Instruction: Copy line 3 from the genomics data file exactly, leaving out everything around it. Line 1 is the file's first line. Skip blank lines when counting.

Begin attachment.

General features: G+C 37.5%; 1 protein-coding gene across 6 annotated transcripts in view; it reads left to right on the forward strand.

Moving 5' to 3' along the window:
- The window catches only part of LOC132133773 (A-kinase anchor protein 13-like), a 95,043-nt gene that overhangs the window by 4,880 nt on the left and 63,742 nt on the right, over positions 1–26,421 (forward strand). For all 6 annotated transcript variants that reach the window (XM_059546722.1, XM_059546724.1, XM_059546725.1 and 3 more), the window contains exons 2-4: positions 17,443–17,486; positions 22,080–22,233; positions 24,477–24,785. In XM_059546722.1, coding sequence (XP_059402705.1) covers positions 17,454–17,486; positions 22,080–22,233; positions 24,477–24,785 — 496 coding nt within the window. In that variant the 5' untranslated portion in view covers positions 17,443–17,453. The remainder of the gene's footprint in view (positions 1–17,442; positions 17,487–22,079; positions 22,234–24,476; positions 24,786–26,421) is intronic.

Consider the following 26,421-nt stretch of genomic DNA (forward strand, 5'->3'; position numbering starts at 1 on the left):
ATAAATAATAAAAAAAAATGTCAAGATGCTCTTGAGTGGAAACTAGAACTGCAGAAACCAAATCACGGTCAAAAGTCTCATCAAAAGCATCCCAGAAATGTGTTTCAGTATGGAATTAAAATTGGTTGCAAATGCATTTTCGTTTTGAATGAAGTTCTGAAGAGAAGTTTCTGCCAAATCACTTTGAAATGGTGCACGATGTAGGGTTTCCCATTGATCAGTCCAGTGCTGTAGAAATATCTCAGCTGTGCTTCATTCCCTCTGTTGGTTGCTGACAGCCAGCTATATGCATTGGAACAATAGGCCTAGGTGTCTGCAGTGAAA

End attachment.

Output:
- The window catches only part of LOC132133773 (A-kinase anchor protein 13-like), a 95,043-nt gene that overhangs the window by 4,880 nt on the left and 63,742 nt on the right, over positions 1–26,421 (forward strand). For all 6 annotated transcript variants that reach the window (XM_059546722.1, XM_059546724.1, XM_059546725.1 and 3 more), the window contains exons 2-4: positions 17,443–17,486; positions 22,080–22,233; positions 24,477–24,785. In XM_059546722.1, coding sequence (XP_059402705.1) covers positions 17,454–17,486; positions 22,080–22,233; positions 24,477–24,785 — 496 coding nt within the window. In that variant the 5' untranslated portion in view covers positions 17,443–17,453. The remainder of the gene's footprint in view (positions 1–17,442; positions 17,487–22,079; positions 22,234–24,476; positions 24,786–26,421) is intronic.